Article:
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The Only Thing Missing From Gone Missing Is Michael Friedman

Encores! Off-Center pays tribute to the Obie-winning composer with his 2003 musical from the Civilians.

The company of the Encores! Off-Center production of Gone Missing perform July 11 & 12 at New York City Center.
(© Stephanie Berger)

When we think of Michael Friedman, we tend to remember three big musicals: Bloody Bloody Andrew Jackson, Love's Labour's Lost, and The Fortress of Solitude. But Friedman, whose death at 41 from AIDS-related illness last September shattered the theatrical community, left behind a lot more than just that trio of shows. His output was prolific, and over 16 years working with the investigative theater troupe the Civilians, he penned the scores to more than half a dozen documentary-style productions.

Gone Missing, presented by Encores! Off-Center through July 12, is one of those shows. A patchwork of stories about items that have been lost and found, the material is based on interviews conducted by the group, stitched together by book writer and artistic director Steven Cosson and made to sing by Friedman. In crafting the work in the early 2000s, the team had a major stipulation: Stories about lost items and pets were welcome; stories about missing people were not. There's a devastating irony in watching Ken Rus Schmoll's no-frills concert reading of the show. What everyone in the audience was missing most was Michael Friedman himself.

Cosson's script presents a wide variety of stories: A woman loses her mind; a police officer discusses his responsibility in excavating lost body parts; rings go missing from several people. Ideas of nostalgia, Platonic idealism, and the lost city of Atlantis also find their way into the piece, to build an exploration of the way people react to grief and hardship, and how they claw their way out from the pit of despair.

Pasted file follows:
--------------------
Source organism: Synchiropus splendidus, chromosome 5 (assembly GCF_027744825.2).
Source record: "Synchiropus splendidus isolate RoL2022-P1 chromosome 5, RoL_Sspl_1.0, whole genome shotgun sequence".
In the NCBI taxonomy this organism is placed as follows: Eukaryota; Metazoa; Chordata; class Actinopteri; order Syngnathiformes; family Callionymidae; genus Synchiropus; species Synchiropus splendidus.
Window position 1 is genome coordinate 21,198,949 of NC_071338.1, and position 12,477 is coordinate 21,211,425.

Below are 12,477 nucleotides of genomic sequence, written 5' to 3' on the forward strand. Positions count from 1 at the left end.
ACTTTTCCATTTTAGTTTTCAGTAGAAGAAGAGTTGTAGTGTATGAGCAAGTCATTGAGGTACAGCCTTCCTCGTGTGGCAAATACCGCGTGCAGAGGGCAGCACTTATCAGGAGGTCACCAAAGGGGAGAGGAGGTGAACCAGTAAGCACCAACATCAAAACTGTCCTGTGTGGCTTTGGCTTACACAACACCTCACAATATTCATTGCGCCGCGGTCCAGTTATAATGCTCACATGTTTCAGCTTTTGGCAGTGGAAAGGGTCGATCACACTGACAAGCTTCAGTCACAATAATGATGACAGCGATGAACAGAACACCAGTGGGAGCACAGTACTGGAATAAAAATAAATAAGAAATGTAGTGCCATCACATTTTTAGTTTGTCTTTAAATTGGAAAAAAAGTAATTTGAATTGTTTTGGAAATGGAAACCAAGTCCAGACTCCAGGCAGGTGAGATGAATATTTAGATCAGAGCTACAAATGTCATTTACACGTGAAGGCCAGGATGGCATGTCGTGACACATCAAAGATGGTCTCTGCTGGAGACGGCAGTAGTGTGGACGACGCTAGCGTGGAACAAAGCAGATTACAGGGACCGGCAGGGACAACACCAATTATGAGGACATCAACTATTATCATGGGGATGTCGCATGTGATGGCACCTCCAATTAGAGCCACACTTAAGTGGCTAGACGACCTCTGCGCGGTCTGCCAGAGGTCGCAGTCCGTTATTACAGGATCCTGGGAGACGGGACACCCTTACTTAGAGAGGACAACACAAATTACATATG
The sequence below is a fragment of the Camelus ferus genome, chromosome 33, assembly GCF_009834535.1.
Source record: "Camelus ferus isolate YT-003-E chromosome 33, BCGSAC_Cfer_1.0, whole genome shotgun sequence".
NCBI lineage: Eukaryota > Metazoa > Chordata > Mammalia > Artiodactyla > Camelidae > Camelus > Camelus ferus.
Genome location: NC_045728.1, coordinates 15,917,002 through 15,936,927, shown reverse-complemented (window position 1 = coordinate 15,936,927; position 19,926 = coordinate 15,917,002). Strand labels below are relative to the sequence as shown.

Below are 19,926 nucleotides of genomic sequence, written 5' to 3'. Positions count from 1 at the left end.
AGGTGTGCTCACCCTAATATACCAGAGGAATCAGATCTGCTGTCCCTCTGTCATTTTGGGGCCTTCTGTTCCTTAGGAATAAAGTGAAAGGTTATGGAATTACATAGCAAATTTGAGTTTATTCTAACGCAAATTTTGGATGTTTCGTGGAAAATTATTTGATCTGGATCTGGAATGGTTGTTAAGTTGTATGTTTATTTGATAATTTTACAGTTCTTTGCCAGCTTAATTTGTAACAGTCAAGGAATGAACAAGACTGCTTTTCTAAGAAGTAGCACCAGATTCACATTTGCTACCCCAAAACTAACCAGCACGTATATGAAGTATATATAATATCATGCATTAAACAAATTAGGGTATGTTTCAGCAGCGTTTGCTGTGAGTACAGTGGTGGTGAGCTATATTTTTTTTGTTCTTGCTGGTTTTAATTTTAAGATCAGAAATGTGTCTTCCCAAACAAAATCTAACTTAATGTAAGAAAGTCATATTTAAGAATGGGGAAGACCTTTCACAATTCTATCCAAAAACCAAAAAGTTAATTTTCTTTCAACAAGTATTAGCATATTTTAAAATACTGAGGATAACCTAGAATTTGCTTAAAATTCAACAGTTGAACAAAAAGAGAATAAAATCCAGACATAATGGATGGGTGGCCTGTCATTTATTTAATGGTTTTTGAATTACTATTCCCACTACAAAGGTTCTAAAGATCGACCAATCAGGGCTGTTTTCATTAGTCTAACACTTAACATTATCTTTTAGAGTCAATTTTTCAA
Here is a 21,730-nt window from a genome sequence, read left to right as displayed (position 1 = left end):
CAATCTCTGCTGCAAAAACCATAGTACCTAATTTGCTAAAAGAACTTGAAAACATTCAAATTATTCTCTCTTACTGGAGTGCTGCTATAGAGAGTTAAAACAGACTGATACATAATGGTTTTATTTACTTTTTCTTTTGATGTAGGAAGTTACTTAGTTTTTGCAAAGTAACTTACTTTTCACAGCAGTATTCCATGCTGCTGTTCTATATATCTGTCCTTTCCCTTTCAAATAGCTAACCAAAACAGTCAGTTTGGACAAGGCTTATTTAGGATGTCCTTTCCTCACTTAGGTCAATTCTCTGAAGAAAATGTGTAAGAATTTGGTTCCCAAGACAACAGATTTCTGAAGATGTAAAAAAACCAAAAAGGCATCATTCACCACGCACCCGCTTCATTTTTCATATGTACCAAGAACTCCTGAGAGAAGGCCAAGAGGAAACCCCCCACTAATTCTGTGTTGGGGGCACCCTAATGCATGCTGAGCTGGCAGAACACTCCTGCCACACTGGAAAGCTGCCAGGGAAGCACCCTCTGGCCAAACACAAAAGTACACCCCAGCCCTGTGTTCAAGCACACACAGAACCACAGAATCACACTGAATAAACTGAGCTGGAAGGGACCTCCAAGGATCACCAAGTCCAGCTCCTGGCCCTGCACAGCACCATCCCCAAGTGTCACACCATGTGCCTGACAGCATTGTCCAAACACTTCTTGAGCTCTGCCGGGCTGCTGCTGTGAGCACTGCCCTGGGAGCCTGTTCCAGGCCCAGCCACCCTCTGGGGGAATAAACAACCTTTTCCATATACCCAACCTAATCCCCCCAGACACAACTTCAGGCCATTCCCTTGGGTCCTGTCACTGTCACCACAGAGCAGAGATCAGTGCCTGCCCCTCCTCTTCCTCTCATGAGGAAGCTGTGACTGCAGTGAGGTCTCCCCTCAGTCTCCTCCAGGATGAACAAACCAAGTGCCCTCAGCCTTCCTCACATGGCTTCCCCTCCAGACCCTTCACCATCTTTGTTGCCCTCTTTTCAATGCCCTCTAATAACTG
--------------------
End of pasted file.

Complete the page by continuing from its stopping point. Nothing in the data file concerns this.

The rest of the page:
Schmoll's production, staged mostly in front of music stands like the Encores! of yore, doesn't find the thread to make it a cohesive evening. But then, the piece is so specific to the style of the Civilians that an outsider to the company with limited rehearsal is at a disadvantage to begin with. As a result, only one of the six actors really manages to find specificity in all of her work. Aysan Celik, a veteran of six Civilians shows, is effortlessly funny as a woman who loses her Gucci pump at PS122 only to find that it was at the bottom of her bag all along, and quite moving during her big number about memory loss, "Etch A Sketch."

Friedman's score is the centerpiece of Gone Missing. As a composer, he had a dazzling way of emulating different musical styles, but the resulting products never felt like pastiche. If he's riffing on the sound of Burt Bacharach or Cole Porter, as he does in Gone Missing, the songs have an extremely authentic sound to them. Then there are the songs that are unabashedly him: "Lost Horizon," which Taylor Mac delivers with full-throttle passion; and "Stars," sung by John Behlmann with very real tears in his eyes.

Those tears extended beyond the proscenium, too. The first-night audience was awash with sobs during the final section of the play, the resonance of "Stars," a breakup song, taking on a new meaning in the wake of such a terrible loss: "So when I leave you you'll know, I'm just a shadow, an echo…" Friedman might be gone, but his work will never be forgotten.

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